Wednesday, April 21, 2010

The Numbers

American Wild Horse Preservation Campaign

These numbers are recent (if not the latest) Bureau of Land Management numbers, as well as numbers obtained through independent investigation. Please understand that population levels in particular are fluid and subject to a significant degree of uncertainty (the same caveat applies to numbers provided by the BLM).
  • In the 19th century, more than 2 million wild horses roamed the West (source: J. Frank Dobie, “The Mustangs”, Southern Methodist University Press, Dallas, 1952).
  • BLM's first census in 1974 reported 42,666 horses and 14,374 burros. (source: BLM/FS Joint Report to Congress, FY1992-95, pg 37-40)
  • Today, fewer than 33,000 wild horses likely remain on public lands.
    Over 2 million head of private livestock enjoy subsidized grazing on public lands.
  • More than 250,000 wild horses and burros have been removed from public lands since 1971. The BLM plans to remove another 12,000 for Fiscal Year 2010.
  • The 1971 Wild Free-Roaming Horse and Burro Act mandated that wild horses and burros be protected and managed on "areas where presently found," which included 47 million acres of public lands on 303 herd areas.
  • Since 1971, wild horses have been zeroed out from 111 herd areas representing over 20 million acres; 2.4 million acres of wild horse habitat were lost between 2005 and 2009 alone.
  • Burros share their habitat with bighorn sheep, a highly-prized game species that now outnumbers them at least 16 to 1 on public lands. BLM’s target for nationwide burro population is less than 3,000.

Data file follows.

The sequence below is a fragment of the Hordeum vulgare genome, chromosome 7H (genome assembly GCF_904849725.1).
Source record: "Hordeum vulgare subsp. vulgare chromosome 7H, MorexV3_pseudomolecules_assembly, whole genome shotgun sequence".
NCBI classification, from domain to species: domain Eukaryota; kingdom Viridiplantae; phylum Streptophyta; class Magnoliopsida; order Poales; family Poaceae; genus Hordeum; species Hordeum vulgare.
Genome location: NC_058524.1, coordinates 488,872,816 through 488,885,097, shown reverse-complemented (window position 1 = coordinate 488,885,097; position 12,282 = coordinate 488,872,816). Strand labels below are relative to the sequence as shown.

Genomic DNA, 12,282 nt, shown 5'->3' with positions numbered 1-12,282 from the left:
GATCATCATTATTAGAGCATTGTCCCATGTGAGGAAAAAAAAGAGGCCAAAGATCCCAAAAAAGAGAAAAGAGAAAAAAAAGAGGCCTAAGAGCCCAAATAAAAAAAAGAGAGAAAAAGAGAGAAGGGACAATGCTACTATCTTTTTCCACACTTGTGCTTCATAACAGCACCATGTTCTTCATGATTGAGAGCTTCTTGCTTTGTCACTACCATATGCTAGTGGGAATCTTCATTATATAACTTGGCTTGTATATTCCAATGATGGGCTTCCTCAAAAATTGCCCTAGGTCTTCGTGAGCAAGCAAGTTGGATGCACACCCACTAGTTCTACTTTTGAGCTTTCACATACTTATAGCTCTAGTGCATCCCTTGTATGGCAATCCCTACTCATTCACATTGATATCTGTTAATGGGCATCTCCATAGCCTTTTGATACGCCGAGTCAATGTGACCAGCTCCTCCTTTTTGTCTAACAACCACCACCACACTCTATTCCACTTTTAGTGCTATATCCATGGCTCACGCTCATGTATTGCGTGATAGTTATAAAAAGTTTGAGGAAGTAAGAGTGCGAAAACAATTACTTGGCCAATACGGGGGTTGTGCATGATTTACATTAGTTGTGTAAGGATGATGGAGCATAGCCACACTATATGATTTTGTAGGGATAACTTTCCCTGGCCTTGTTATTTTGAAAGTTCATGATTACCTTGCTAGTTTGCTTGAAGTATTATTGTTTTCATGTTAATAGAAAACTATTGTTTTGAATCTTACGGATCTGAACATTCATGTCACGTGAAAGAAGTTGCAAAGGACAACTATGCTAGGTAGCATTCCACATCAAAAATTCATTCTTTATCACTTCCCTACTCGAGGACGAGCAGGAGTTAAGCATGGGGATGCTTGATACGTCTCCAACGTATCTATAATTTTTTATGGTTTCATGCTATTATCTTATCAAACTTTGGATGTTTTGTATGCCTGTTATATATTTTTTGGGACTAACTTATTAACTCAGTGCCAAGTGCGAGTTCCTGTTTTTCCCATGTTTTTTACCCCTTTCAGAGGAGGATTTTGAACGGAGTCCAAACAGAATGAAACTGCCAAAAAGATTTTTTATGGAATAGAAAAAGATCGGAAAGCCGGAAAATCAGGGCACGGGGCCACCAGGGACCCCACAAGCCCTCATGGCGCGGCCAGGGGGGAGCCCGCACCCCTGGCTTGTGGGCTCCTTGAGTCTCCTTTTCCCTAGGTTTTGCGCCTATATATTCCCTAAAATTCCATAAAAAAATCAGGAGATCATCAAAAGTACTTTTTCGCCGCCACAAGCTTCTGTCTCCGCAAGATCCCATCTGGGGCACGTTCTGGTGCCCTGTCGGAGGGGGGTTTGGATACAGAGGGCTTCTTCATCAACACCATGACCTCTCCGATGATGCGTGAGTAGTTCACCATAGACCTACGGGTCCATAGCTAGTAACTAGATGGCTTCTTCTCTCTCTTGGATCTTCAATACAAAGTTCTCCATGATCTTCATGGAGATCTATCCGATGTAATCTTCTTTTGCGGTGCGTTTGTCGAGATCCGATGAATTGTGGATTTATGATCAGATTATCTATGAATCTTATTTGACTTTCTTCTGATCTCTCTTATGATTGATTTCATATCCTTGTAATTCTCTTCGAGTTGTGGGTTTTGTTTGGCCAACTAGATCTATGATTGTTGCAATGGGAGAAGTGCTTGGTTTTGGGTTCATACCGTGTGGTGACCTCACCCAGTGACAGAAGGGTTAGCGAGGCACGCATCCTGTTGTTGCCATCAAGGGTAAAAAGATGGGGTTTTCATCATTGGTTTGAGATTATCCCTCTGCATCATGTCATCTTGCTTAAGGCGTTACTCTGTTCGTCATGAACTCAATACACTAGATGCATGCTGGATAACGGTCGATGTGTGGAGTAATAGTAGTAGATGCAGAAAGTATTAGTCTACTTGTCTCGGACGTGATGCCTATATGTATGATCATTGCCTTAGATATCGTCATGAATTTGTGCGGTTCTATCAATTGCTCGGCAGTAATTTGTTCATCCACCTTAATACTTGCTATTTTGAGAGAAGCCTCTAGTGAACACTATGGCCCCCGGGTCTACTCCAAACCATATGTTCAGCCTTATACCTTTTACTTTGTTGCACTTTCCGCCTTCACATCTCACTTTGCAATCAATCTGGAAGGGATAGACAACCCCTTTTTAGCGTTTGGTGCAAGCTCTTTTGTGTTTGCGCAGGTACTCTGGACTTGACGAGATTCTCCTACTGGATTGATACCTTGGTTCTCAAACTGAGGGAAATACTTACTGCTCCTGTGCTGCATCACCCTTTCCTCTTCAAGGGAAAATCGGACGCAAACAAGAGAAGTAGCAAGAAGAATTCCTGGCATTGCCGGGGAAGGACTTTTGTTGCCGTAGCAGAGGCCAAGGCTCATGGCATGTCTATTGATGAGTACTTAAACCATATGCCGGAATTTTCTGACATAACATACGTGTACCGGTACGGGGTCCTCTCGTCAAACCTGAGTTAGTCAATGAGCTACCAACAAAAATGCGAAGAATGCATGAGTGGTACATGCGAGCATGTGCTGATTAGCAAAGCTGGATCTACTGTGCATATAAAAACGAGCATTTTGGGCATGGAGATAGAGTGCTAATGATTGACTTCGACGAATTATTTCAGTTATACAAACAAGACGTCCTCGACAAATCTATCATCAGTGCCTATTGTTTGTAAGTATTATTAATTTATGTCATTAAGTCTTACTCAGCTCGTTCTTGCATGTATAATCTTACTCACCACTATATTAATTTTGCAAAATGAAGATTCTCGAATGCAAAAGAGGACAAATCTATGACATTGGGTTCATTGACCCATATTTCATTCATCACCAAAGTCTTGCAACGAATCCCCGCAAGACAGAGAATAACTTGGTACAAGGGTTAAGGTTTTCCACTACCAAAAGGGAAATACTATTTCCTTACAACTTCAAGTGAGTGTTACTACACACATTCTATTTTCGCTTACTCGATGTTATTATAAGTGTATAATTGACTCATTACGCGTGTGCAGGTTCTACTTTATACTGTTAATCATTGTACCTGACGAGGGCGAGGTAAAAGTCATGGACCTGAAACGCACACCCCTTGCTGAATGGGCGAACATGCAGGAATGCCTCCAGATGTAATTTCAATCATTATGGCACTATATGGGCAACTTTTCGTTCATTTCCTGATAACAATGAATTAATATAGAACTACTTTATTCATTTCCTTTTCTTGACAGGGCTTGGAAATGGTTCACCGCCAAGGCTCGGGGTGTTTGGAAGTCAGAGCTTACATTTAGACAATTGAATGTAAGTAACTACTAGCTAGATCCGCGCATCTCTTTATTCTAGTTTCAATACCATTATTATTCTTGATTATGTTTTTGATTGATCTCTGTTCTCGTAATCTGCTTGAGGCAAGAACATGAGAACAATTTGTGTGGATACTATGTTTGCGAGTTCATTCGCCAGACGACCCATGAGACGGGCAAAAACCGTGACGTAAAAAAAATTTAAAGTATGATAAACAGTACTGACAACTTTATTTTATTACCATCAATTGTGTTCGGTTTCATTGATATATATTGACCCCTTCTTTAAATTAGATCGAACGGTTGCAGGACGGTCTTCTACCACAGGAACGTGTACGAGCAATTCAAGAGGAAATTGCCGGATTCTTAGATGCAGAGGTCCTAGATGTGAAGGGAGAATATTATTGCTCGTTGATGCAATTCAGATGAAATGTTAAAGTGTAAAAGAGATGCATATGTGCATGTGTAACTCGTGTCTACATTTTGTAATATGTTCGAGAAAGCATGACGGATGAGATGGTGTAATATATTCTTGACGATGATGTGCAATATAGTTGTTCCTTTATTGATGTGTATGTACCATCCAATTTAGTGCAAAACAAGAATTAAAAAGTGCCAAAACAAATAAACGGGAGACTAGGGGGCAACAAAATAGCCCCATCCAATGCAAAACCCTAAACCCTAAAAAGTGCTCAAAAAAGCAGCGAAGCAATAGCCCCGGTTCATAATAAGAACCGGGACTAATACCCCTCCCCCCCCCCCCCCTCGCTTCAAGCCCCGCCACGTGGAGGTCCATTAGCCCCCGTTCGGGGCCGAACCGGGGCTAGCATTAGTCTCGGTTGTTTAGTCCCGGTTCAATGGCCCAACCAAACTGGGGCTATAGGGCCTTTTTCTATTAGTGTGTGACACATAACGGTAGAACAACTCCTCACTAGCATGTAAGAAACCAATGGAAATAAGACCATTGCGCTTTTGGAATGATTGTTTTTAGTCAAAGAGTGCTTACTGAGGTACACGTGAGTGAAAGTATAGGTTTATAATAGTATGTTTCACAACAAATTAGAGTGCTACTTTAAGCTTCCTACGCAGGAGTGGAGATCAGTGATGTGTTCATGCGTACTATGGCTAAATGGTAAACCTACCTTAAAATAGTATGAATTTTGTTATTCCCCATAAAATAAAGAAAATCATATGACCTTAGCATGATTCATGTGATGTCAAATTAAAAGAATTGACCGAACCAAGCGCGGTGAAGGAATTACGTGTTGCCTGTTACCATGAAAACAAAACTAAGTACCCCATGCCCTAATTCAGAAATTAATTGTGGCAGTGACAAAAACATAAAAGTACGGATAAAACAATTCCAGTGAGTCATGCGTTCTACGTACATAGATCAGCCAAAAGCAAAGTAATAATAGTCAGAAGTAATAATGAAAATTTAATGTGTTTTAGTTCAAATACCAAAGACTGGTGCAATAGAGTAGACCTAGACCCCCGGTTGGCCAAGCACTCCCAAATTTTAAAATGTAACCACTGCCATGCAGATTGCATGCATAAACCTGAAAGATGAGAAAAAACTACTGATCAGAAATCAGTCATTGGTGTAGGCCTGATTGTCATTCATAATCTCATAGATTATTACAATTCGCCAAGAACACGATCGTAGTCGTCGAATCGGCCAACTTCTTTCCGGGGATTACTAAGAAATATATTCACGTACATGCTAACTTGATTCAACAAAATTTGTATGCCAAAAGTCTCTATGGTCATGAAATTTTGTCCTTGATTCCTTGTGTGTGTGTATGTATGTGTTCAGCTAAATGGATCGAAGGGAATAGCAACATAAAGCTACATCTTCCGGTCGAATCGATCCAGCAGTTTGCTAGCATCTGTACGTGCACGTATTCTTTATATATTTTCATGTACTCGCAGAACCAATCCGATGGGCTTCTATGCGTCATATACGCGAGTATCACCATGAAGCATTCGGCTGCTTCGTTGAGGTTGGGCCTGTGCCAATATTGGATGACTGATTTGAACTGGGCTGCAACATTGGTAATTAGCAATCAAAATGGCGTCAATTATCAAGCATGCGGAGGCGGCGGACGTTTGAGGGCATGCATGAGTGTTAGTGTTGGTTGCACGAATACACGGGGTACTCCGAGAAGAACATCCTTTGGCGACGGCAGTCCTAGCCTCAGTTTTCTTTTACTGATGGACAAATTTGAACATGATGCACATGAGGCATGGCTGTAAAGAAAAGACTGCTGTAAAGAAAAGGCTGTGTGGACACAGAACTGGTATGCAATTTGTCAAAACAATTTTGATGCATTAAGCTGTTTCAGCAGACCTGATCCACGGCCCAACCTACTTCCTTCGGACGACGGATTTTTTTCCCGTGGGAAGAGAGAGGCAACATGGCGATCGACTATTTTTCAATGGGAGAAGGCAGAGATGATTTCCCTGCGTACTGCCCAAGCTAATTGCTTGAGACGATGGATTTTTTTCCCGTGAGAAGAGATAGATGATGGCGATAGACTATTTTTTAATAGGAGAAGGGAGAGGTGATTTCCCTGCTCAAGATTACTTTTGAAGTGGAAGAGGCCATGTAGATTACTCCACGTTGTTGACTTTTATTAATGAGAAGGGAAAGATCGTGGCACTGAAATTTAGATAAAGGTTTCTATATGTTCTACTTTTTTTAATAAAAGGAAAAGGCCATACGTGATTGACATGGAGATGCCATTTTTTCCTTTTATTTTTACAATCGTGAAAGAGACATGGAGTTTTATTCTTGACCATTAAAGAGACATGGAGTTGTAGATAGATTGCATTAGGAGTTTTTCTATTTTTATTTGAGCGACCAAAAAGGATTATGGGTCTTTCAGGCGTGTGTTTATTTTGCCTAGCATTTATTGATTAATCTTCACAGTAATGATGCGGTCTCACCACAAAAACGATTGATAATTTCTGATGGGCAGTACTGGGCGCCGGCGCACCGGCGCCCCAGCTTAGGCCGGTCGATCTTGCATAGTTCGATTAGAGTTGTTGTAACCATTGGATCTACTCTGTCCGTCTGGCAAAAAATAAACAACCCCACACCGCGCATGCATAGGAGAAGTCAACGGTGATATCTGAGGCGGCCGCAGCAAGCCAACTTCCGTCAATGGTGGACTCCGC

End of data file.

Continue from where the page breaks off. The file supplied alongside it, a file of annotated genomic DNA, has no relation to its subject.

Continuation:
• BLM relies on an annual population increase rate of about 20% to evaluate population levels and justify round-ups of wild horses and burros, while the National Academy of Sciences estimates that rate to be closer to 10%.
  • Wild horses account for less than 0.5% of large grazing animals on public lands.
  • 6 states have lost their entire wild horse and burro populations.
  • In 70% of the remaining herd areas, BLM’s population targets are set at levels that will not ensure genetic viability.
  • The current removal policy is costing over 60 million tax dollars a year.
  • In 2008, less than 5% of BLM’s wild horse and burro program budget was allocated to herd management on the range, with the remaining 95% allocated to captures, holding, and placement.
  • According to the USGS, $7.7 million could be saved annually through the use of contraceptive measures alone.
  • The removal and processing of a single horse through the adoption pipeline can cost as much as $3,000.
  • Over 36,000 wild horses are currently held in government holding pens.
  • Livestock grazing is authorized on five times more acres of BLM land than wild horses (160 million acres for livestock vs. 26.6 million acres [shared with livestock] for horses and burros).
  • Publicly-subsidized livestock grazing on public lands costs taxpayers in excess of $132 million annually, yet cattle grazed on public lands provide just 3% of the nation's beef supply.
  • Private livestock outnumber wild horses and burros on public land by at least 50 to 1 (note: some livestock may not be grazed year round).
At this critical juncture, we encourage the public and the media to draw from the continually updated information and research found on this site to help raise awareness of the plight of the American wild horse. For Campaign updates and alerts, please join our email list.

Reproduction authorized solely for educational purposes, provided is credited as source.

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